A 'Trek' original dies at 79

Appreciation: DeForest Kelley will be remembered for `Bones' McCoy, but also his caring nature.

June 12, 1999|By Chris Kridler | Chris Kridler,SUN STAFF

The first senior member of the "Star Trek" crew has died, and that particular universe will never be the same.

DeForest Kelley, who played Dr. Leonard "Bones" McCoy on the original series that ran from 1966 to 1969 and gained immortality in syndicated reruns, died yesterday at age 79 after a long illness, said Carol Pfannkuche, spokeswoman for the Motion Picture and Television Country Home and Hospital in Woodland Hills, Calif.

With William Shatner as Captain Kirk and Leonard Nimoy as Mr. Spock, Kelley was at the heart of a series that captured audiences with its imagination despite its sometimes cheesy effects and detours into camp. He made the most of the role with a down-home sense of humor and as a humane, impassioned counterpart to the unflappable, logical Spock.

"He represented humanity, and it fitted him well," said Nimoy. "He was a decent, loving, caring partner and will be deeply missed."

Kelley, who went on to star in six "Star Trek" films as well as make an appearance on the TV series "Star Trek: The Next Generation," is most easily remembered for such catchphrases as "He's dead, Jim," and "I'm a doctor, not a [name a profession here]."

On the show, he also often said, "I'm just an old country doctor," bringing a welcome touch of folksiness into the high-tech (well, as high-tech as plastic-foam planets can be) world.

While growing up in Atlanta, Kelley did indeed want to be a doctor, like the uncle who delivered him. And though his family couldn't afford to send him to medical school, he managed to realize his dream in a roundabout way: by drifting into theater and eventually landing the role of Dr. McCoy on the series.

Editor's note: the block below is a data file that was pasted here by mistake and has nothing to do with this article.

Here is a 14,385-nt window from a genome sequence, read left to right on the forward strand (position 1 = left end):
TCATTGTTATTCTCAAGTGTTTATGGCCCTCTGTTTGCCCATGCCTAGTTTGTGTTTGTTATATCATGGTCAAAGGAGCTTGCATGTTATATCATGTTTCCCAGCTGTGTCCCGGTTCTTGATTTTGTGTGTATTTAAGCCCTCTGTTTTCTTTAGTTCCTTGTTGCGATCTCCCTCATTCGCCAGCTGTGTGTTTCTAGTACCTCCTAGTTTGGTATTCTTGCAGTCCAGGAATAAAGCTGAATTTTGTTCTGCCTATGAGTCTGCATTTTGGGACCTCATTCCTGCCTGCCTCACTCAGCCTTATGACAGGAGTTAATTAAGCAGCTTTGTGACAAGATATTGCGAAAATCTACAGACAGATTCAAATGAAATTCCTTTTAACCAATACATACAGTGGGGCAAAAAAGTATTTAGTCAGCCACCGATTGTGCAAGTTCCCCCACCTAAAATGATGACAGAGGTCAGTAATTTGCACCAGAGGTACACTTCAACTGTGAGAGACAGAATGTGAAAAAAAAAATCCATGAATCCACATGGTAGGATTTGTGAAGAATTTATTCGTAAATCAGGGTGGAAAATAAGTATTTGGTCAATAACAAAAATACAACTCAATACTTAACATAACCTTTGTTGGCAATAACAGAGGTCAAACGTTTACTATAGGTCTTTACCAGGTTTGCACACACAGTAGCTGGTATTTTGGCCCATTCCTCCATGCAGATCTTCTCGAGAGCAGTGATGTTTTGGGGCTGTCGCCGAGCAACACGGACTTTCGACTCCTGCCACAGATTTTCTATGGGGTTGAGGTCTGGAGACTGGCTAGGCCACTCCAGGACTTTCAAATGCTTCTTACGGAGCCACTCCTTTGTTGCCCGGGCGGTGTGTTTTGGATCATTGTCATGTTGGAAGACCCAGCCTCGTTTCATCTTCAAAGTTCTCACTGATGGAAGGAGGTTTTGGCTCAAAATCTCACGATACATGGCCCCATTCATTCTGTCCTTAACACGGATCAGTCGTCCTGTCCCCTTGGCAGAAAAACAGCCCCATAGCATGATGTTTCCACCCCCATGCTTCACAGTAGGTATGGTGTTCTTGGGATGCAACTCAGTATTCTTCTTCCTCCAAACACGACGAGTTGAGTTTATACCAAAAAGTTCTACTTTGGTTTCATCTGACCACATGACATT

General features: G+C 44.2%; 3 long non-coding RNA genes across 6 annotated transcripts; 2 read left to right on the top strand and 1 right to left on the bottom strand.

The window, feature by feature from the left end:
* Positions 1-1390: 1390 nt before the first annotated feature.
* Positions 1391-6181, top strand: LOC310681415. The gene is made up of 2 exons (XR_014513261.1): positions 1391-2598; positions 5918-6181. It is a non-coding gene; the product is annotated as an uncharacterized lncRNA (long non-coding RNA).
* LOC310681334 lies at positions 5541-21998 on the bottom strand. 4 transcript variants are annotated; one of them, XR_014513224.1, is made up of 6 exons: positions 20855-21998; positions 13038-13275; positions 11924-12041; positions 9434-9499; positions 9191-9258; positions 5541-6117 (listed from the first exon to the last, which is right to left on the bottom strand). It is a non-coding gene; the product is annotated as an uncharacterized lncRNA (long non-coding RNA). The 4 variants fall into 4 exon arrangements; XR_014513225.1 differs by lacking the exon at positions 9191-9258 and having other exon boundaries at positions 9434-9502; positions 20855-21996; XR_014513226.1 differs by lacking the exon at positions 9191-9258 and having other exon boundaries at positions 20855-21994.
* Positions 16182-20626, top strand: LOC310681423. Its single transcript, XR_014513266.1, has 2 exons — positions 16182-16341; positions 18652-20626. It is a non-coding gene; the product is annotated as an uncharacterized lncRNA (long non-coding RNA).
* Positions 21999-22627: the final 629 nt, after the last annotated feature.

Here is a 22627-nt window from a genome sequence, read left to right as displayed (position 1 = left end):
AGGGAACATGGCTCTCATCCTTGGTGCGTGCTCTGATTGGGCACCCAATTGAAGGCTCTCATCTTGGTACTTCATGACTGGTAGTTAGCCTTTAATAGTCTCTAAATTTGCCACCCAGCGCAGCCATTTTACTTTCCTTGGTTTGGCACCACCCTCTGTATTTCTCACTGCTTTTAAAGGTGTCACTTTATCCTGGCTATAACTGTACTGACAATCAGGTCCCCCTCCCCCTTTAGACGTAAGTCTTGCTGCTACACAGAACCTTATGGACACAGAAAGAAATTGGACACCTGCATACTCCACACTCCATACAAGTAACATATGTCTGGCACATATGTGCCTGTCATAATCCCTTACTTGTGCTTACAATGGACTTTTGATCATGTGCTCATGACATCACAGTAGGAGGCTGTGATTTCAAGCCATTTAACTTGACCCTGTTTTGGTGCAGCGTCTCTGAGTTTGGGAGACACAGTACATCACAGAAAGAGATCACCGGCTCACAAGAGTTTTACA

A Paramount scout spotted him in a Navy training film and signed him to a contract at the studio as a bit player. Among his screen credits are "Gunfight at the O.K. Corral," "The Man in the Gray Flannel Suit" and "Raintree County." He also appeared on dozens of TV shows, including "Bonanza" and "Gunsmoke."

Kelley didn't object to being typecast as McCoy. "He loved that series so much," said A.C. Lyles, a friend and longtime Paramount Studios producer who knew Kelley for five decades.

Lyles recalled how Kelley went up for a leading role in "This Gun for Hire" in 1940, losing out to Alan Ladd but gaining a Paramount contract and regular roles in westerns. "I always used him as a heavy, a mean man, and he was marvelous at that," Lyles said. In real life, Kelley -- "De" to his friends -- was known for his great sense of humor and his skill at growing roses, he said.

Mary Jensen, who runs the DeForest Kelley Tribute Page on the Web (http: //members.tripod.com/(tilde)NimoyKelley/kelley.html), says he won't be forgotten.

"His fans will be loyal to his memory," she said yesterday. "I think De probably embellished [series creator Gene] Roddenberry's ideal of what the future will be, that it will be a better future. He was truly a gentlemen and truly a kind and loving person, and very caring and giving."

Jensen, a 48-year-old from Cedar Falls, Iowa, who's been a fan of "Star Trek" since it premiered, says Kelley has set an example for her. "I've always patterned my life after the character of McCoy, who was always trying to do what he could for humanity," she said.

Kelley is survived by his wife of nearly 55 years, Carolyn, who was at his side when he died.

Sun wire services contributed to this article.

Pub Date: 6/12/99

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